Fresh off an announcement that he’ll soon be drafting a new live lineup, opener Daniel Pujol of PUJOL performed entirely from atop a cinder block in front of the stage. Except for the solo in set-closer “Too Safe,” that is, when he milled around a bit. Wait … can a solo truly be called a “solo” when the performer in question is playing as a one-piece? Anyway, PUJOL later told us that the cinder block wasn’t a soapbox so much as an “auction block” and a self-imposed means of keeping himself relatively stationary. (He seems to think he wanders around the stage a bit too much otherwise.) Garage-punk gems like “Endless Mike” and “Keeper of Atlantis” took on a ballad-esque air in solo context, thanks primarily to the near-romantic googly-eyed staring contest Pujol and Nashville’s Dead rep Ben Todd maintained for most of the set.
Roughly half of The End’s patrons remained on the smoking porch for Casa Castile’s performance. We have to say, their Vake EP was one of our favorite local finds of 2010, but the more practiced Casa Castile’s live lineup becomes, the further they seem to drift from the insulated bedroom-pop aesthetic that made us fall for Vake. Regardless, it’s pleasant to see a batch of music-school dudes doing more than just showing off their music-school tricks and chops. Any way you slice it, “Haunted Ecstasy” and “Lights and Flashes” are genuinely awesome songs, so we’ll keep listening.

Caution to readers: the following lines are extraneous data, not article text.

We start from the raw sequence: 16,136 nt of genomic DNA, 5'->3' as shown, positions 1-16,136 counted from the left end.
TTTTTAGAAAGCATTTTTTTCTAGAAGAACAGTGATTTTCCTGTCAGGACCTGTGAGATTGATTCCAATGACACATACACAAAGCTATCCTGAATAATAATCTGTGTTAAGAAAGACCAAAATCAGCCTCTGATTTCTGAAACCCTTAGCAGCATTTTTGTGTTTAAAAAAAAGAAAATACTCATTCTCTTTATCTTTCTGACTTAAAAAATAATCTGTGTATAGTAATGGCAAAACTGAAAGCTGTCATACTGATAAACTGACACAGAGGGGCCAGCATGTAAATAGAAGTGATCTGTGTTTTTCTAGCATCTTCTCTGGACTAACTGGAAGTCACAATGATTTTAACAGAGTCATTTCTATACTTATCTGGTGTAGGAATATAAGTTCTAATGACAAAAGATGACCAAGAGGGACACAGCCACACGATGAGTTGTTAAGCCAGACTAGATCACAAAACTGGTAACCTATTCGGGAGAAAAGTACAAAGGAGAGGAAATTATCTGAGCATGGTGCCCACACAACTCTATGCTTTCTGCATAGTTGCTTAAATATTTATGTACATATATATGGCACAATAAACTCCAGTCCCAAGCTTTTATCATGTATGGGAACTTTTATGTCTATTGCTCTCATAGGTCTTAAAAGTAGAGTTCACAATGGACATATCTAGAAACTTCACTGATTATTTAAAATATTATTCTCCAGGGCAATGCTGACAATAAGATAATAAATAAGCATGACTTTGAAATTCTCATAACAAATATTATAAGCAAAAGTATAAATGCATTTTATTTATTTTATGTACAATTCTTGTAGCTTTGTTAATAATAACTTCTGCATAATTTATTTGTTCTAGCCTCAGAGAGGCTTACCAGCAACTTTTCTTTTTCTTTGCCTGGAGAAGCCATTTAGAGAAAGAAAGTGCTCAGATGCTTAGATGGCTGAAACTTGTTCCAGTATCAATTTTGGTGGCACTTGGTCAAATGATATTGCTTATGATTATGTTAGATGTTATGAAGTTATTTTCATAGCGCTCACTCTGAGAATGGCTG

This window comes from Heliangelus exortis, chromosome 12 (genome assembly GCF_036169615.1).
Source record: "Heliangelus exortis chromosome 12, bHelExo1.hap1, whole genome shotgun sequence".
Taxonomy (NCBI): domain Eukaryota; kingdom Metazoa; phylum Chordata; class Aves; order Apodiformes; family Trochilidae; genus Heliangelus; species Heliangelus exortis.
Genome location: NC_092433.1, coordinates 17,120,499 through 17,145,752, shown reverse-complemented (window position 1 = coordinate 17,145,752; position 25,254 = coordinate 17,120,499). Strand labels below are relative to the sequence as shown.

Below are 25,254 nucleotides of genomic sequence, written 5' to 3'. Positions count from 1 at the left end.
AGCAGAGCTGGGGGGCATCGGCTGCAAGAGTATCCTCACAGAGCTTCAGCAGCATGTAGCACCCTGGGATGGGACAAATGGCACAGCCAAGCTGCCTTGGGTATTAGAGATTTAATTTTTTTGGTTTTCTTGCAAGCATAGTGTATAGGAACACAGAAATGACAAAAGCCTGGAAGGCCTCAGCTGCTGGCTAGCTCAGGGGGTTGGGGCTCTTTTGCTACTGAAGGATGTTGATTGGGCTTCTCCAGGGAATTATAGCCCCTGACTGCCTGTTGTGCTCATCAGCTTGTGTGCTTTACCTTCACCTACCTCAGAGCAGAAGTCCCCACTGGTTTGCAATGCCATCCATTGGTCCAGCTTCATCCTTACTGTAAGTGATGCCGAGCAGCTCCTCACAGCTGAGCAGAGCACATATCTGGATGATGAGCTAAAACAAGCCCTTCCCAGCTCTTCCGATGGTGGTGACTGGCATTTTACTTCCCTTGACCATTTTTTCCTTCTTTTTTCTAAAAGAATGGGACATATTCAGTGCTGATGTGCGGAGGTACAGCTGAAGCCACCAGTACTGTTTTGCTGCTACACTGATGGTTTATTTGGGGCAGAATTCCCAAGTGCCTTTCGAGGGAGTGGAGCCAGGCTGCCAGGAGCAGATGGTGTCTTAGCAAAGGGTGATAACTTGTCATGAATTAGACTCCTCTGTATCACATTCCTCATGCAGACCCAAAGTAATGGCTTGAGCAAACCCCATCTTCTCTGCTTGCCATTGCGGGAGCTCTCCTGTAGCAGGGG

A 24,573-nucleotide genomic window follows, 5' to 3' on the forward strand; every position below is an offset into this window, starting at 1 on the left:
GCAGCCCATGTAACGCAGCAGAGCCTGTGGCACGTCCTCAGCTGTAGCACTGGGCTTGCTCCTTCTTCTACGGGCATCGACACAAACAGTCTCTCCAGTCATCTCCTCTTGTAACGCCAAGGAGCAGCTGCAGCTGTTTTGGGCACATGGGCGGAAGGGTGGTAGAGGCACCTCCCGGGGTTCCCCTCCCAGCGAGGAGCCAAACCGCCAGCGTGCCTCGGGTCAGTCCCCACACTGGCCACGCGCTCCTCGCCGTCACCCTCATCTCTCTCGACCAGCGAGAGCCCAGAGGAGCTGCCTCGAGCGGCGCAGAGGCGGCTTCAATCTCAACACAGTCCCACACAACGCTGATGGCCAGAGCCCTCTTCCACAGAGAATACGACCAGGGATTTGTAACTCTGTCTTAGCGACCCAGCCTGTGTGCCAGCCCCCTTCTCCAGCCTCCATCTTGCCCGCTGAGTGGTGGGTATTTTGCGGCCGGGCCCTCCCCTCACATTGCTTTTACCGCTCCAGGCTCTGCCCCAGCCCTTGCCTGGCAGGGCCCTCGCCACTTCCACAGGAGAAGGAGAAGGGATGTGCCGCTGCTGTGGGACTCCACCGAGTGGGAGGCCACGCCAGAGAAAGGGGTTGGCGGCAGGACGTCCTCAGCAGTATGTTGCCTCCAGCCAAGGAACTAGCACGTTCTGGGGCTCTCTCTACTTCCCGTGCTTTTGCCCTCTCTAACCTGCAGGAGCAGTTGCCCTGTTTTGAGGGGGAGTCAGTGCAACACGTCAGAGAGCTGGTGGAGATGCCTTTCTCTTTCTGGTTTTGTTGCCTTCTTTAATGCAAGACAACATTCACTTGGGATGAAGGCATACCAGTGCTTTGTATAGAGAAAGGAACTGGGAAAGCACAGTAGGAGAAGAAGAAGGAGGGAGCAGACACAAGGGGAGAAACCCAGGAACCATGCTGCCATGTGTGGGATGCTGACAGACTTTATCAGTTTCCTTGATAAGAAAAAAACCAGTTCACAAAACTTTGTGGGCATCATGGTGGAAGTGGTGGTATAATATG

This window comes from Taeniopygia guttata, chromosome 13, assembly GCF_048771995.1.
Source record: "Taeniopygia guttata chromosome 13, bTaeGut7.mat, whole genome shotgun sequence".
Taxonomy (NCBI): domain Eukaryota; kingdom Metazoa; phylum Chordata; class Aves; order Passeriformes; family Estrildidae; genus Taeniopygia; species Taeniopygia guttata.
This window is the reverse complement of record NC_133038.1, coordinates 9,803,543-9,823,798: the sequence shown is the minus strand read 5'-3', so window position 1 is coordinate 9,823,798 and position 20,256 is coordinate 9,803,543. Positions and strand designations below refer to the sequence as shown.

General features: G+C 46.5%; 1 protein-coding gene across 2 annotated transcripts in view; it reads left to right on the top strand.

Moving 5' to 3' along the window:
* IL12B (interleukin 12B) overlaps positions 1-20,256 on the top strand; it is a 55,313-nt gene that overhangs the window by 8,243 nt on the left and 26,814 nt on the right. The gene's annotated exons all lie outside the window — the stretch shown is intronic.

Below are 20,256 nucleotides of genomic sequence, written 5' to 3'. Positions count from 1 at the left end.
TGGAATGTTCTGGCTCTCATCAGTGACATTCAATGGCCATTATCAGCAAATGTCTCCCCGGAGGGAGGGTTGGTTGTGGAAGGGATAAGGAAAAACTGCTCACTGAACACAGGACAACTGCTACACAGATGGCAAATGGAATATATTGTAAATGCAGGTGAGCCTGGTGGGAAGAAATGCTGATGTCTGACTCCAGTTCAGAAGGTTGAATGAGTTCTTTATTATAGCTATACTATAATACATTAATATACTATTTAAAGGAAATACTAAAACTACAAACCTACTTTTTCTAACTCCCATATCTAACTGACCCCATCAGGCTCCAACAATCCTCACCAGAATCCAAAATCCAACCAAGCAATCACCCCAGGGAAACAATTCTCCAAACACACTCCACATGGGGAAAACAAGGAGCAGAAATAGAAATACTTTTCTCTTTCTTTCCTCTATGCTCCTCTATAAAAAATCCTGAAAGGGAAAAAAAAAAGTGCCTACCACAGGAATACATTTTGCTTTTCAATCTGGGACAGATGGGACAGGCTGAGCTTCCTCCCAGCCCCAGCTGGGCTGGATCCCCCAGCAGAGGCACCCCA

The End’s crowd finally congealed near the stage as Kurt Vile and his Violators kicked off somewhere near midnight. All long hair and dour countenances, The Spin feels comfortable saying that, visually, Vile & Co. could quite possibly pass for a doom-metal band. But, while the sonics of their set were relatively sludgy and dense, the songs themselves are rock ’n’ roll the way dudes like Lou Barlow, J Mascis and Lou Reed made it in their prime: heavy with melodically transfixing guitars, and totally informed by pop. Don’t believe us? Well, they played a Springsteen cover — “Downbound Train,” to be precise — and just try listening to a cut like “Jesus Fever” from Vile’s Smoke Ring for My Halo without getting that lick stuck in your head. That, friends, is the sort of pop song that sneaks up on you. Our favorite kind.